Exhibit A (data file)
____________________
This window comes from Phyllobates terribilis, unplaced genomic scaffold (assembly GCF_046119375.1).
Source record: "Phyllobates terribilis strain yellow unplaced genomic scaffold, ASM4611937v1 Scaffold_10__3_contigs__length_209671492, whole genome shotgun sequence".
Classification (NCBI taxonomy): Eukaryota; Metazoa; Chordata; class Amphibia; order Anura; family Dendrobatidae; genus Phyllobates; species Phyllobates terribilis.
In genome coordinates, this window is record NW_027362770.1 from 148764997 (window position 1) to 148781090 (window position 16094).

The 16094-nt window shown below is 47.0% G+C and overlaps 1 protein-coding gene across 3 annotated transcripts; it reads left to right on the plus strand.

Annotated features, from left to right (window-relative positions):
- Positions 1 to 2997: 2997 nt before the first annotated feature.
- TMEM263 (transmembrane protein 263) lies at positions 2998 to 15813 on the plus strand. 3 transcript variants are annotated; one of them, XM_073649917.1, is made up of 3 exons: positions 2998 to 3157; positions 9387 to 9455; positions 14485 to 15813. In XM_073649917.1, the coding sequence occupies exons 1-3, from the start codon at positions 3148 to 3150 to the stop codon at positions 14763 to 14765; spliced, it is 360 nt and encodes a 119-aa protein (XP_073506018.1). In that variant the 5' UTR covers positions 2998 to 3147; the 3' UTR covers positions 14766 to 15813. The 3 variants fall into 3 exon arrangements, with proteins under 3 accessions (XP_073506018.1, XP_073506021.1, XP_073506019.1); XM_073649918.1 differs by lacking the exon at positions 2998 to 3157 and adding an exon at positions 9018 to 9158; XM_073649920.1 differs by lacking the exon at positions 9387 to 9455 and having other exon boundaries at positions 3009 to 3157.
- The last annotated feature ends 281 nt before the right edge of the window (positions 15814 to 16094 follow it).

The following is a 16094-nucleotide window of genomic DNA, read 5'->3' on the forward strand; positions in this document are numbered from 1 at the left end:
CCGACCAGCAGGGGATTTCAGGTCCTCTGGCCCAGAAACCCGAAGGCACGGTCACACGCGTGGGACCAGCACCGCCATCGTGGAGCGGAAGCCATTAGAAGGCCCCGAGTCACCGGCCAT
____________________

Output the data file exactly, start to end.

This window comes from Phyllobates terribilis, unplaced genomic scaffold (assembly GCF_046119375.1).
Source record: "Phyllobates terribilis strain yellow unplaced genomic scaffold, ASM4611937v1 Scaffold_10__3_contigs__length_209671492, whole genome shotgun sequence".
Classification (NCBI taxonomy): Eukaryota; Metazoa; Chordata; class Amphibia; order Anura; family Dendrobatidae; genus Phyllobates; species Phyllobates terribilis.
In genome coordinates, this window is record NW_027362770.1 from 148764997 (window position 1) to 148781090 (window position 16094).

The 16094-nt window shown below is 47.0% G+C and overlaps 1 protein-coding gene across 3 annotated transcripts; it reads left to right on the plus strand.

Annotated features, from left to right (window-relative positions):
- Positions 1 to 2997: 2997 nt before the first annotated feature.
- TMEM263 (transmembrane protein 263) lies at positions 2998 to 15813 on the plus strand. 3 transcript variants are annotated; one of them, XM_073649917.1, is made up of 3 exons: positions 2998 to 3157; positions 9387 to 9455; positions 14485 to 15813. In XM_073649917.1, the coding sequence occupies exons 1-3, from the start codon at positions 3148 to 3150 to the stop codon at positions 14763 to 14765; spliced, it is 360 nt and encodes a 119-aa protein (XP_073506018.1). In that variant the 5' UTR covers positions 2998 to 3147; the 3' UTR covers positions 14766 to 15813. The 3 variants fall into 3 exon arrangements, with proteins under 3 accessions (XP_073506018.1, XP_073506021.1, XP_073506019.1); XM_073649918.1 differs by lacking the exon at positions 2998 to 3157 and adding an exon at positions 9018 to 9158; XM_073649920.1 differs by lacking the exon at positions 9387 to 9455 and having other exon boundaries at positions 3009 to 3157.
- The last annotated feature ends 281 nt before the right edge of the window (positions 15814 to 16094 follow it).

The following is a 16094-nucleotide window of genomic DNA, read 5'->3' on the forward strand; positions in this document are numbered from 1 at the left end:
CCGACCAGCAGGGGATTTCAGGTCCTCTGGCCCAGAAACCCGAAGGCACGGTCACACGCGTGGGACCAGCACCGCCATCGTGGAGCGGAAGCCATTAGAAGGCCCCGAGTCACCGGCCAT